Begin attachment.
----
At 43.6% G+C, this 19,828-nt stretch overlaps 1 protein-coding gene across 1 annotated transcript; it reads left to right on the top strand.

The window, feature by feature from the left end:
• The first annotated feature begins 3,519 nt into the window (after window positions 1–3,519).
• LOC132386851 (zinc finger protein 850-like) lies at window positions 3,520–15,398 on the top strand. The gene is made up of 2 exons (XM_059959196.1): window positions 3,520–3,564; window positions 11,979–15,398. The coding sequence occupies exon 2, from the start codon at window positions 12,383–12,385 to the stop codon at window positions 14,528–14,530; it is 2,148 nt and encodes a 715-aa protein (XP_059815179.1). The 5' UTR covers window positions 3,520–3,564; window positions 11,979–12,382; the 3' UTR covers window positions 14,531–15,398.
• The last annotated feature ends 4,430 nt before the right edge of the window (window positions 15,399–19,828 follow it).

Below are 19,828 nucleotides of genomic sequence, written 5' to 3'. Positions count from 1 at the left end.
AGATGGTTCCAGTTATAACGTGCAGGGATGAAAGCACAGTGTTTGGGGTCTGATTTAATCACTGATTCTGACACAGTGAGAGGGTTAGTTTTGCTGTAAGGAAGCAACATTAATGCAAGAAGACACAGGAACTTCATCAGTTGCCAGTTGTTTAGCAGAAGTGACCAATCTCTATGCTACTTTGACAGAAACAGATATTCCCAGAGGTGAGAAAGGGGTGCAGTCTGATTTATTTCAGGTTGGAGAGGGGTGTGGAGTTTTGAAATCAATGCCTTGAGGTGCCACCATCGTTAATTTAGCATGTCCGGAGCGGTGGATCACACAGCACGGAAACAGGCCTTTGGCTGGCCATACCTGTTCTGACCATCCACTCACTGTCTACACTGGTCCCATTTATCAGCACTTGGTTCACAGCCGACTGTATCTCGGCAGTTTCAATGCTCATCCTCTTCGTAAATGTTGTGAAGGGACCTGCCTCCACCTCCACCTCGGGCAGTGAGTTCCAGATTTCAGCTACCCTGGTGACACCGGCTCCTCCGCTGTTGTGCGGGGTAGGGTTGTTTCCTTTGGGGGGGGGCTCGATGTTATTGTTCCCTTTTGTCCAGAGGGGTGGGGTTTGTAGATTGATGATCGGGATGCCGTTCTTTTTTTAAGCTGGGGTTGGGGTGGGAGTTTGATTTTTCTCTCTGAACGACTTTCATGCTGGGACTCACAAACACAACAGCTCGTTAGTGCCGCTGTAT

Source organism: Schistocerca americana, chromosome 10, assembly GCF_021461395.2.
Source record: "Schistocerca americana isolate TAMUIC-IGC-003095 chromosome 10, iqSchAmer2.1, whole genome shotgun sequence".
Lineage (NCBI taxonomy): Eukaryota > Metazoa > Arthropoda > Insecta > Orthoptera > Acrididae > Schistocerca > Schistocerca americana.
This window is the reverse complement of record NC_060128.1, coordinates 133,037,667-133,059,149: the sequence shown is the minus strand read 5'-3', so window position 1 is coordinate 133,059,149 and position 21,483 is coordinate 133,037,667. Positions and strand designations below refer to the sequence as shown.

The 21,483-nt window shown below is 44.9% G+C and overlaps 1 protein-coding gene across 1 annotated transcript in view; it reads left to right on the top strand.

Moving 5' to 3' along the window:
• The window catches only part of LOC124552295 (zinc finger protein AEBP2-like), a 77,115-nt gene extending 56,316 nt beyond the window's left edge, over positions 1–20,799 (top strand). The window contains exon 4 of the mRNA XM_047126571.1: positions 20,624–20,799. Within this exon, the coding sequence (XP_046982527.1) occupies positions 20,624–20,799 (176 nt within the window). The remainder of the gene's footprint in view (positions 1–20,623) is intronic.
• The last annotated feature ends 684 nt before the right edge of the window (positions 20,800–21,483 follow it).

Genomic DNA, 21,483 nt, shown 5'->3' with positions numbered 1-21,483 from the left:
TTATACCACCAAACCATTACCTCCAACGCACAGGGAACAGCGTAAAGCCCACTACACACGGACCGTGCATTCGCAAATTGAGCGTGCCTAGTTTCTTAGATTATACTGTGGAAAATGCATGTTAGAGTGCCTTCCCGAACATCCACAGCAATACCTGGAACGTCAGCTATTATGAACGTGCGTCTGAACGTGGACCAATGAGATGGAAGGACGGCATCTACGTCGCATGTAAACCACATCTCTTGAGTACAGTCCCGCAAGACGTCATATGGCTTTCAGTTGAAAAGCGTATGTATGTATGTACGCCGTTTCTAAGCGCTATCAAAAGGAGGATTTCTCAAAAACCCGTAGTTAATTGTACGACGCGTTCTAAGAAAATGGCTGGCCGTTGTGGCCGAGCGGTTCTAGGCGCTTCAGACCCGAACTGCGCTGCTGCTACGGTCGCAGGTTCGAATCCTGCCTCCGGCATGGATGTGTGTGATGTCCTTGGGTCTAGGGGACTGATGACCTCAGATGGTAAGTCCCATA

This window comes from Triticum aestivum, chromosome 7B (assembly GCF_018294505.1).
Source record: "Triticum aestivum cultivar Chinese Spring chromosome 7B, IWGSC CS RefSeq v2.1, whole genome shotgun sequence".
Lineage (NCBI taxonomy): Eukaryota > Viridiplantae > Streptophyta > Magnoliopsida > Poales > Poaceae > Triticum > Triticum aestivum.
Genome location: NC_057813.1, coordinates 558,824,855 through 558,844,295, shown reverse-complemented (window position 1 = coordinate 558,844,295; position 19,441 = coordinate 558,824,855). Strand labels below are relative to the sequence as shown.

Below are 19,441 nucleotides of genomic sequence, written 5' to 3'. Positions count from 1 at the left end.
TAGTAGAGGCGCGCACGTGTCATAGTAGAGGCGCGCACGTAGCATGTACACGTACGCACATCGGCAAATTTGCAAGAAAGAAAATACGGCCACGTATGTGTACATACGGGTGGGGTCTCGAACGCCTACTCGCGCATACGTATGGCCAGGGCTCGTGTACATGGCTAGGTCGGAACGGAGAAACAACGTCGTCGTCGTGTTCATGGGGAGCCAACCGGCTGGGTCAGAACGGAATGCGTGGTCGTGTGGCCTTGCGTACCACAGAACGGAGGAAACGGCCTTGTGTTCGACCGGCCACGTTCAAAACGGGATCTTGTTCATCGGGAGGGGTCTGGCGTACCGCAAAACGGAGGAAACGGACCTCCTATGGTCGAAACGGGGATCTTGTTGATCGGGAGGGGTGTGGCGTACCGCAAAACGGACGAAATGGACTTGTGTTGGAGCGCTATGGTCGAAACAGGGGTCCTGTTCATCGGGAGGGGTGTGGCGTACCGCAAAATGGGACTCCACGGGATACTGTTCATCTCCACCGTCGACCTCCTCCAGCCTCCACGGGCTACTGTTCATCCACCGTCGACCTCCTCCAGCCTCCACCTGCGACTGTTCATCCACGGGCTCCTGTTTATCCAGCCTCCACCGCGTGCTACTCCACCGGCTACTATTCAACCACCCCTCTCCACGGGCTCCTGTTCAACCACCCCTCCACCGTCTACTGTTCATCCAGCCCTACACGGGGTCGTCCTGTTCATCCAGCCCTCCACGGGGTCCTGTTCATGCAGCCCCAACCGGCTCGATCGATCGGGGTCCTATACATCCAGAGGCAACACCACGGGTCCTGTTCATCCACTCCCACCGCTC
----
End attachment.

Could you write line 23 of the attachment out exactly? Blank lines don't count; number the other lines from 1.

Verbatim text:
TAGTAGAGGCGCGCACGTGTCATAGTAGAGGCGCGCACGTAGCATGTACACGTACGCACATCGGCAAATTTGCAAGAAAGAAAATACGGCCACGTATGTGTACATACGGGTGGGGTCTCGAACGCCTACTCGCGCATACGTATGGCCAGGGCTCGTGTACATGGCTAGGTCGGAACGGAGAAACAACGTCGTCGTCGTGTTCATGGGGAGCCAACCGGCTGGGTCAGAACGGAATGCGTGGTCGTGTGGCCTTGCGTACCACAGAACGGAGGAAACGGCCTTGTGTTCGACCGGCCACGTTCAAAACGGGATCTTGTTCATCGGGAGGGGTCTGGCGTACCGCAAAACGGAGGAAACGGACCTCCTATGGTCGAAACGGGGATCTTGTTGATCGGGAGGGGTGTGGCGTACCGCAAAACGGACGAAATGGACTTGTGTTGGAGCGCTATGGTCGAAACAGGGGTCCTGTTCATCGGGAGGGGTGTGGCGTACCGCAAAATGGGACTCCACGGGATACTGTTCATCTCCACCGTCGACCTCCTCCAGCCTCCACGGGCTACTGTTCATCCACCGTCGACCTCCTCCAGCCTCCACCTGCGACTGTTCATCCACGGGCTCCTGTTTATCCAGCCTCCACCGCGTGCTACTCCACCGGCTACTATTCAACCACCCCTCTCCACGGGCTCCTGTTCAACCACCCCTCCACCGTCTACTGTTCATCCAGCCCTACACGGGGTCGTCCTGTTCATCCAGCCCTCCACGGGGTCCTGTTCATGCAGCCCCAACCGGCTCGATCGATCGGGGTCCTATACATCCAGAGGCAACACCACGGGTCCTGTTCATCCACTCCCACCGCTC